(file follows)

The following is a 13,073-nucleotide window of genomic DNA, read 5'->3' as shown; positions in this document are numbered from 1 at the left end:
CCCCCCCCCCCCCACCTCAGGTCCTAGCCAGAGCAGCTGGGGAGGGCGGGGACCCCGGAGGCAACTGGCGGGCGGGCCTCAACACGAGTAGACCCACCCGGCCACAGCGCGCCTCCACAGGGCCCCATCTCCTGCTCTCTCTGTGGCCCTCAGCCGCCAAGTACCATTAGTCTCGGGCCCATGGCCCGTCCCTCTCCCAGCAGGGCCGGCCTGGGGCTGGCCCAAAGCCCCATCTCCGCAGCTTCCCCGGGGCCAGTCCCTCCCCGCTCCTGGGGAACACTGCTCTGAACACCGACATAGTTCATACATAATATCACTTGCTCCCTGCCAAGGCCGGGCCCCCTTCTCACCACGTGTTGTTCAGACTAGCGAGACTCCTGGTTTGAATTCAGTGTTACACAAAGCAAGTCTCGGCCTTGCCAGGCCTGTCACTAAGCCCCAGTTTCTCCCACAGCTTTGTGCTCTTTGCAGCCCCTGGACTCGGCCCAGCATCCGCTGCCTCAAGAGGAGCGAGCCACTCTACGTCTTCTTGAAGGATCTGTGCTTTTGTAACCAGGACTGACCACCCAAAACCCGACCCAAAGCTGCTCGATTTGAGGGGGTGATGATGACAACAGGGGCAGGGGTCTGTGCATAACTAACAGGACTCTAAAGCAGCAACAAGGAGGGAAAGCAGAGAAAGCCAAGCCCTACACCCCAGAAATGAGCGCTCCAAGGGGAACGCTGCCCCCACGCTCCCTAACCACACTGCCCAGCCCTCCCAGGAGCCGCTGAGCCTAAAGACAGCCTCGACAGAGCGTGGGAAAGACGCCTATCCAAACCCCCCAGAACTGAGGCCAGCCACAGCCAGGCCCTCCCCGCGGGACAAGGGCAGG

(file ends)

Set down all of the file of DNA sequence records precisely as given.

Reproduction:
The following is a 13,073-nucleotide window of genomic DNA, read 5'->3' as shown; positions in this document are numbered from 1 at the left end:
CCCCCCCCCCCCCACCTCAGGTCCTAGCCAGAGCAGCTGGGGAGGGCGGGGACCCCGGAGGCAACTGGCGGGCGGGCCTCAACACGAGTAGACCCACCCGGCCACAGCGCGCCTCCACAGGGCCCCATCTCCTGCTCTCTCTGTGGCCCTCAGCCGCCAAGTACCATTAGTCTCGGGCCCATGGCCCGTCCCTCTCCCAGCAGGGCCGGCCTGGGGCTGGCCCAAAGCCCCATCTCCGCAGCTTCCCCGGGGCCAGTCCCTCCCCGCTCCTGGGGAACACTGCTCTGAACACCGACATAGTTCATACATAATATCACTTGCTCCCTGCCAAGGCCGGGCCCCCTTCTCACCACGTGTTGTTCAGACTAGCGAGACTCCTGGTTTGAATTCAGTGTTACACAAAGCAAGTCTCGGCCTTGCCAGGCCTGTCACTAAGCCCCAGTTTCTCCCACAGCTTTGTGCTCTTTGCAGCCCCTGGACTCGGCCCAGCATCCGCTGCCTCAAGAGGAGCGAGCCACTCTACGTCTTCTTGAAGGATCTGTGCTTTTGTAACCAGGACTGACCACCCAAAACCCGACCCAAAGCTGCTCGATTTGAGGGGGTGATGATGACAACAGGGGCAGGGGTCTGTGCATAACTAACAGGACTCTAAAGCAGCAACAAGGAGGGAAAGCAGAGAAAGCCAAGCCCTACACCCCAGAAATGAGCGCTCCAAGGGGAACGCTGCCCCCACGCTCCCTAACCACACTGCCCAGCCCTCCCAGGAGCCGCTGAGCCTAAAGACAGCCTCGACAGAGCGTGGGAAAGACGCCTATCCAAACCCCCCAGAACTGAGGCCAGCCACAGCCAGGCCCTCCCCGCGGGACAAGGGCAGG